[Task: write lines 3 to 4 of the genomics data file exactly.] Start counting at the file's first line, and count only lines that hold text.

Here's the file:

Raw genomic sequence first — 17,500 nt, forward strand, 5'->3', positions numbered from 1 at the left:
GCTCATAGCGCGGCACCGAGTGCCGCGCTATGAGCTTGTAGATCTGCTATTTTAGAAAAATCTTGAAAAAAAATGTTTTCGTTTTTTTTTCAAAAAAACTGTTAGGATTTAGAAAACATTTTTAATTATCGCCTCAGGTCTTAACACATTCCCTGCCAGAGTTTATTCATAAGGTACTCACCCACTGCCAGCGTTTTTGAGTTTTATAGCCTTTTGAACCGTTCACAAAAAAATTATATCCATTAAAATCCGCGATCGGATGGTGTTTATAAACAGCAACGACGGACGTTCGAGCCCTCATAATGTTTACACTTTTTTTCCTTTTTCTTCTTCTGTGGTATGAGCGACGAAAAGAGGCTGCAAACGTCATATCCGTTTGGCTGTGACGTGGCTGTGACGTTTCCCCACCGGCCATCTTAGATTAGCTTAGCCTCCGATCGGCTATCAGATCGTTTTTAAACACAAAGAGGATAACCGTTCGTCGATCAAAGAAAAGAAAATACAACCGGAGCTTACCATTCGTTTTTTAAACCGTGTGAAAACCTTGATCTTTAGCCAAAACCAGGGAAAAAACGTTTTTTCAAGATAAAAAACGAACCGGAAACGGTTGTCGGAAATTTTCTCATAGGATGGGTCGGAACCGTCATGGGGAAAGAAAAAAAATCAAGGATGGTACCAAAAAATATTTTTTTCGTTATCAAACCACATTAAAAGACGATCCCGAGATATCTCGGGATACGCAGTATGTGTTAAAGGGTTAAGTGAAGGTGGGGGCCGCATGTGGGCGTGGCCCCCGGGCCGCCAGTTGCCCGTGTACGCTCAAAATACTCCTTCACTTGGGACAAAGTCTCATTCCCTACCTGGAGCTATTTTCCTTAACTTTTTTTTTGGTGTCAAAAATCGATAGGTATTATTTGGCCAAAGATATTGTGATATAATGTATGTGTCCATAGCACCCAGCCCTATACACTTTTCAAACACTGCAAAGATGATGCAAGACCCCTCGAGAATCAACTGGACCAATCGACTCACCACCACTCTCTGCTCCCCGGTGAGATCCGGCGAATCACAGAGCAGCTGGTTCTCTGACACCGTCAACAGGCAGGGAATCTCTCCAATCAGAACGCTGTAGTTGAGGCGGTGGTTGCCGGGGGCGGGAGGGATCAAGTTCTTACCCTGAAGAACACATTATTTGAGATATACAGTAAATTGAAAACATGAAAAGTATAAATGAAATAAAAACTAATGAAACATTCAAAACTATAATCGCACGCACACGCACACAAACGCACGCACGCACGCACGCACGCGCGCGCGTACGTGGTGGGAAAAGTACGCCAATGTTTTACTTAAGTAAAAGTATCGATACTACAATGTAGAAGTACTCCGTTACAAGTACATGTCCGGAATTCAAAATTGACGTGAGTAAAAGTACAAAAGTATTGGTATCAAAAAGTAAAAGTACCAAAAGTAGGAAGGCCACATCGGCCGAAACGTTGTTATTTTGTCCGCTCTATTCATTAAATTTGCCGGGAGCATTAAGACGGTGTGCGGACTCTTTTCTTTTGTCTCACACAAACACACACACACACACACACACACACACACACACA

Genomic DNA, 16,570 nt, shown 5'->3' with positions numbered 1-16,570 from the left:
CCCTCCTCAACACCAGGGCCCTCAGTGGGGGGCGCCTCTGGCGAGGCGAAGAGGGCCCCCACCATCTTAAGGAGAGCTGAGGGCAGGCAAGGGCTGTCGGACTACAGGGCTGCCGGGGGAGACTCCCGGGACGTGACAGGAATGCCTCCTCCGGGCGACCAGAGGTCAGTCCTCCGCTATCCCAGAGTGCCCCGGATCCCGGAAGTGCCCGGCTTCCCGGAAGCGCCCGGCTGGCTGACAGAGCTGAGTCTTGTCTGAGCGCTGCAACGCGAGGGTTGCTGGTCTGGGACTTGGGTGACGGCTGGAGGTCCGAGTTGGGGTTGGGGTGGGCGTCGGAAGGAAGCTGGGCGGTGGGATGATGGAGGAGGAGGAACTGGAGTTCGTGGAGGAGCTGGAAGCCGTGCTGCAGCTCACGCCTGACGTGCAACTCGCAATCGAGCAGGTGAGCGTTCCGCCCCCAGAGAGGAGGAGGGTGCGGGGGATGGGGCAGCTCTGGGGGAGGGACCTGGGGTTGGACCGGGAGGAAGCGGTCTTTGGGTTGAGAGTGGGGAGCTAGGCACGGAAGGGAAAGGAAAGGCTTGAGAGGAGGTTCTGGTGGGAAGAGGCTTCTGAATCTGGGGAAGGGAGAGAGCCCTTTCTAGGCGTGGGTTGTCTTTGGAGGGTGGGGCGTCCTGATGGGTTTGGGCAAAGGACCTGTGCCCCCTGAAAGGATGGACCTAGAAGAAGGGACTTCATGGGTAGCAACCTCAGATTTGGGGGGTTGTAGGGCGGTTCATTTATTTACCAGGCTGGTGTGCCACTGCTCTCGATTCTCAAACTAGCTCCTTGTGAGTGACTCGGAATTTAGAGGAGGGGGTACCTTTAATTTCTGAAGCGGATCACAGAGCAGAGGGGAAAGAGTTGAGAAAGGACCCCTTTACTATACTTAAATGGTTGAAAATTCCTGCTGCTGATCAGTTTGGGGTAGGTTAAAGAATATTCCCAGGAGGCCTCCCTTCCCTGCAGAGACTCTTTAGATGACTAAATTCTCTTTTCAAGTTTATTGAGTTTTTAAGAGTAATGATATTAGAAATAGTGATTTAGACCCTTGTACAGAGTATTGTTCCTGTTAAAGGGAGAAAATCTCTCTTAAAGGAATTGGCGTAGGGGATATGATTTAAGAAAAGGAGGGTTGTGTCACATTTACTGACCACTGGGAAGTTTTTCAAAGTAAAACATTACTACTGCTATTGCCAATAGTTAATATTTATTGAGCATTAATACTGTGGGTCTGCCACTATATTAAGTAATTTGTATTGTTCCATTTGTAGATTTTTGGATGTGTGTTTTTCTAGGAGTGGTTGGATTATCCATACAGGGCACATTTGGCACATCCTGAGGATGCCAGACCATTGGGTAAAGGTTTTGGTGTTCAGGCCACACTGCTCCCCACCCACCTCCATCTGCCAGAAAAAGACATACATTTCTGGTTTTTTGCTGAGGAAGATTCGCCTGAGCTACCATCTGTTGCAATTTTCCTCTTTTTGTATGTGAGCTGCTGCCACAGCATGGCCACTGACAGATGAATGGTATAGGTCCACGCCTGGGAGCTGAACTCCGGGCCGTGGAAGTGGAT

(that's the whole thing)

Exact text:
Genomic DNA, 16,570 nt, shown 5'->3' with positions numbered 1-16,570 from the left:
CCCTCCTCAACACCAGGGCCCTCAGTGGGGGGCGCCTCTGGCGAGGCGAAGAGGGCCCCCACCATCTTAAGGAGAGCTGAGGGCAGGCAAGGGCTGTCGGACTACAGGGCTGCCGGGGGAGACTCCCGGGACGTGACAGGAATGCCTCCTCCGGGCGACCAGAGGTCAGTCCTCCGCTATCCCAGAGTGCCCCGGATCCCGGAAGTGCCCGGCTTCCCGGAAGCGCCCGGCTGGCTGACAGAGCTGAGTCTTGTCTGAGCGCTGCAACGCGAGGGTTGCTGGTCTGGGACTTGGGTGACGGCTGGAGGTCCGAGTTGGGGTTGGGGTGGGCGTCGGAAGGAAGCTGGGCGGTGGGATGATGGAGGAGGAGGAACTGGAGTTCGTGGAGGAGCTGGAAGCCGTGCTGCAGCTCACGCCTGACGTGCAACTCGCAATCGAGCAGGTGAGCGTTCCGCCCCCAGAGAGGAGGAGGGTGCGGGGGATGGGGCAGCTCTGGGGGAGGGACCTGGGGTTGGACCGGGAGGAAGCGGTCTTTGGGTTGAGAGTGGGGAGCTAGGCACGGAAGGGAAAGGAAAGGCTTGAGAGGAGGTTCTGGTGGGAAGAGGCTTCTGAATCTGGGGAAGGGAGAGAGCCCTTTCTAGGCGTGGGTTGTCTTTGGAGGGTGGGGCGTCCTGATGGGTTTGGGCAAAGGACCTGTGCCCCCTGAAAGGATGGACCTAGAAGAAGGGACTTCATGGGTAGCAACCTCAGATTTGGGGGGTTGTAGGGCGGTTCATTTATTTACCAGGCTGGTGTGCCACTGCTCTCGATTCTCAAACTAGCTCCTTGTGAGTGACTCGGAATTTAGAGGAGGGGGTACCTTTAATTTCTGAAGCGGATCACAGAGCAGAGGGGAAAGAGTTGAGAAAGGACCCCTTTACTATACTTAAATGGTTGAAAATTCCTGCTGCTGATCAGTTTGGGGTAGGTTAAAGAATATTCCCAGGAGGCCTCCCTTCCCTGCAGAGACTCTTTAGATGACTAAATTCTCTTTTCAAGTTTATTGAGTTTTTAAGAGTAATGATATTAGAAATAGTGATTTAGACCCTTGTACAGAGTATTGTTCCTGTTAAAGGGAGAAAATCTCTCTTAAAGGAATTGGCGTAGGGGATATGATTTAAGAAAAGGAGGGTTGTGTCACATTTACTGACCACTGGGAAGTTTTTCAAAGTAAAACATTACTACTGCTATTGCCAATAGTTAATATTTATTGAGCATTAATACTGTGGGTCTGCCACTATATTAAGTAATTTGTATTGTTCCATTTGTAGATTTTTGGATGTGTGTTTTTCTAGGAGTGGTTGGATTATCCATACAGGGCACATTTGGCACATCCTGAGGATGCCAGACCATTGGGTAAAGGTTTTGGTGTTCAGGCCACACTGCTCCCCACCCACCTCCATCTGCCAGAAAAAGACATACATTTCTGGTTTTTTGCTGAGGAAGATTCGCCTGAGCTACCATCTGTTGCAATTTTCCTCTTTTTGTATGTGAGCTGCTGCCACAGCATGGCCACTGACAGATGAATGGTATAGGTCCACGCCTGGGAGCTGAACTCCGGGCCGTGGAAGTGGAT